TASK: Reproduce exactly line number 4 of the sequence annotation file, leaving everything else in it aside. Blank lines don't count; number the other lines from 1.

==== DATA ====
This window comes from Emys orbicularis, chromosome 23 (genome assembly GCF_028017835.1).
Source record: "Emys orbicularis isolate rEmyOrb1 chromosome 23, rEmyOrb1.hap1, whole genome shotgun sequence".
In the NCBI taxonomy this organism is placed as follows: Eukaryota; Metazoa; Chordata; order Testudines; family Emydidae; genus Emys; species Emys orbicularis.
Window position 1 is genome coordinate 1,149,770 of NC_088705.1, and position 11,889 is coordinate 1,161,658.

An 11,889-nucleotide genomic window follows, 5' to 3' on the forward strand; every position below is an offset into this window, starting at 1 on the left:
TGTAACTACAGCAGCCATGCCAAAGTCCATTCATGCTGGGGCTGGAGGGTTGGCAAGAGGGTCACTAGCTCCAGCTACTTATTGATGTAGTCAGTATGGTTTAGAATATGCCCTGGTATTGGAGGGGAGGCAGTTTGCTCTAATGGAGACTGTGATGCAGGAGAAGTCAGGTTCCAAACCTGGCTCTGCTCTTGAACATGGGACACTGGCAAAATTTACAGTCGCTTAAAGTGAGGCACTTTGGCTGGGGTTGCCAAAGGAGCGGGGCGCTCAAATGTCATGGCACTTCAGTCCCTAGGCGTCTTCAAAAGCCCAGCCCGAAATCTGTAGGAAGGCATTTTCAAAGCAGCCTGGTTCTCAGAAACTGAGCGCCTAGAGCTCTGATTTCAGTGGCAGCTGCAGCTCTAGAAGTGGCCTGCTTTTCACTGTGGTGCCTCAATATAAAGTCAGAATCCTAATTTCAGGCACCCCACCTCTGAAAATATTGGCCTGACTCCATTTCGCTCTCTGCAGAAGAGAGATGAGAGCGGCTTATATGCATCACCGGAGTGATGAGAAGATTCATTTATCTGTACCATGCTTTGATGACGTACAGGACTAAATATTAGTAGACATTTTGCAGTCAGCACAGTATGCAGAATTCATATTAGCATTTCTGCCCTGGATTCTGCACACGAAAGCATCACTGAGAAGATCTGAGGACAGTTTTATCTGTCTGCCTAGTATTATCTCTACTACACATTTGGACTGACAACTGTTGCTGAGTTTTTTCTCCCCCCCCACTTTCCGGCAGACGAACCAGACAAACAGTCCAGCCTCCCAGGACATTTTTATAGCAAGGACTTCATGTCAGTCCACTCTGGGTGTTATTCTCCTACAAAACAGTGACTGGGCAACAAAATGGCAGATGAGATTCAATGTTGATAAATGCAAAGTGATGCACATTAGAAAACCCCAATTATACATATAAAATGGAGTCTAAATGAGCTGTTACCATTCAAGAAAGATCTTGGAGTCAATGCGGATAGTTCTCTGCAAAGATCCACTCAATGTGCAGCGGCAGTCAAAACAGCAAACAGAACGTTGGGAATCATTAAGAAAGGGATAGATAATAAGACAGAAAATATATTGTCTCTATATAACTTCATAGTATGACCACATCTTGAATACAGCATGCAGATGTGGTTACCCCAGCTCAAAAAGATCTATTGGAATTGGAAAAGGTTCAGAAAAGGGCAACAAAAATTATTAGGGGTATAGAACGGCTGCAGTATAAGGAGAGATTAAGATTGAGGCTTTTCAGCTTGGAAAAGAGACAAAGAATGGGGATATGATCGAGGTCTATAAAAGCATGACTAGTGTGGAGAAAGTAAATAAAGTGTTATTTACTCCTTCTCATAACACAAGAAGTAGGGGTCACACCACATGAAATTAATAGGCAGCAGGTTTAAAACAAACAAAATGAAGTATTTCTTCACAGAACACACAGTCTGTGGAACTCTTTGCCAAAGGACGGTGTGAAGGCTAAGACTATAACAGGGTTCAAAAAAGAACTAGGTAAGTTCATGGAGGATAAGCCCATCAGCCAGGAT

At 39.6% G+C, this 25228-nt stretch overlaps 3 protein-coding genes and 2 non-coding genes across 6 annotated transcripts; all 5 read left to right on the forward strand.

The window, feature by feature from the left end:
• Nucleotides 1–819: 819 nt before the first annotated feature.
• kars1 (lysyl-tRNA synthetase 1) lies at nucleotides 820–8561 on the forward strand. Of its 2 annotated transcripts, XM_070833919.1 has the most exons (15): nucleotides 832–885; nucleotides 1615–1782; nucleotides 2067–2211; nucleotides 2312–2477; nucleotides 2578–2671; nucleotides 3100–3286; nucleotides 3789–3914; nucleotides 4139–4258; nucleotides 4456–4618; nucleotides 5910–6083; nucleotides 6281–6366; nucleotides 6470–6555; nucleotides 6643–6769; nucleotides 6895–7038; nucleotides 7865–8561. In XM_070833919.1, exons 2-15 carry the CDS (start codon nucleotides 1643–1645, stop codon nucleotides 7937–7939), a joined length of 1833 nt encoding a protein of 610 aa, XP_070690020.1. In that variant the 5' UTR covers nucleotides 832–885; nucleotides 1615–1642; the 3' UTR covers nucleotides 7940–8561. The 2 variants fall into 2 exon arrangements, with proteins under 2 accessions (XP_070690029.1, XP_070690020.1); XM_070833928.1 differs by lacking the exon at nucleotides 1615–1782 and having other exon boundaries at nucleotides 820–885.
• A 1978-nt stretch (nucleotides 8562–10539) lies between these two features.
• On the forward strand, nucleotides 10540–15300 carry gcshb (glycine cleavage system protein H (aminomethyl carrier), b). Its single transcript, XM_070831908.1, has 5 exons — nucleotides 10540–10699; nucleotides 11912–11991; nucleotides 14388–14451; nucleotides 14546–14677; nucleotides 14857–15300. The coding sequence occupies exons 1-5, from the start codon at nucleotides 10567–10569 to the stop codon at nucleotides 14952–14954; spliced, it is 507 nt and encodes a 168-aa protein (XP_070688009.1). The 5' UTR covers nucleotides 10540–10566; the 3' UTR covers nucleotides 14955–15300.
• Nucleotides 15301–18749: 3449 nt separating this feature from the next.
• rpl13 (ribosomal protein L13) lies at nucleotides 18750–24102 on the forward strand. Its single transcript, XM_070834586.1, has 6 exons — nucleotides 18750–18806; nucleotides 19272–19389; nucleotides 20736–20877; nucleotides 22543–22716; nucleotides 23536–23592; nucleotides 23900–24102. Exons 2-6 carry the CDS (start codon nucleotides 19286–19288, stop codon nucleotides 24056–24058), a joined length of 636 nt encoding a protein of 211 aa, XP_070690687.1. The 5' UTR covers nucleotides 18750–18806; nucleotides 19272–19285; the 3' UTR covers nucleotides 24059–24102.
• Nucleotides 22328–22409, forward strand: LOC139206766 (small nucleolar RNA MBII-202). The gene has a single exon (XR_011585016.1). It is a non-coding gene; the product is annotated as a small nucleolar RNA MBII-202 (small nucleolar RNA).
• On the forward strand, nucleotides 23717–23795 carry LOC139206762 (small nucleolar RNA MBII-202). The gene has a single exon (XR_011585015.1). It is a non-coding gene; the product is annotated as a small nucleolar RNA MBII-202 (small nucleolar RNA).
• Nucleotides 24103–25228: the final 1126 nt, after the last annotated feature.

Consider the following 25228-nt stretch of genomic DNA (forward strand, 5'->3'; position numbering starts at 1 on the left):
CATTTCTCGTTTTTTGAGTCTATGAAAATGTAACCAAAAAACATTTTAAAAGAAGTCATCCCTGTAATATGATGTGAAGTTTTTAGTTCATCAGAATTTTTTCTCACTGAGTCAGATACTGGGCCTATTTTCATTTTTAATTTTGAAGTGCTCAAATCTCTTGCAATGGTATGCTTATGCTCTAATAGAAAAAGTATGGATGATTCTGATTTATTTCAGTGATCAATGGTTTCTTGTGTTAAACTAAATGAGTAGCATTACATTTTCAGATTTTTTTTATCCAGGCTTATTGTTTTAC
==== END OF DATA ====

Window position 1 is genome coordinate 1,149,770 of NC_088705.1, and position 11,889 is coordinate 1,161,658.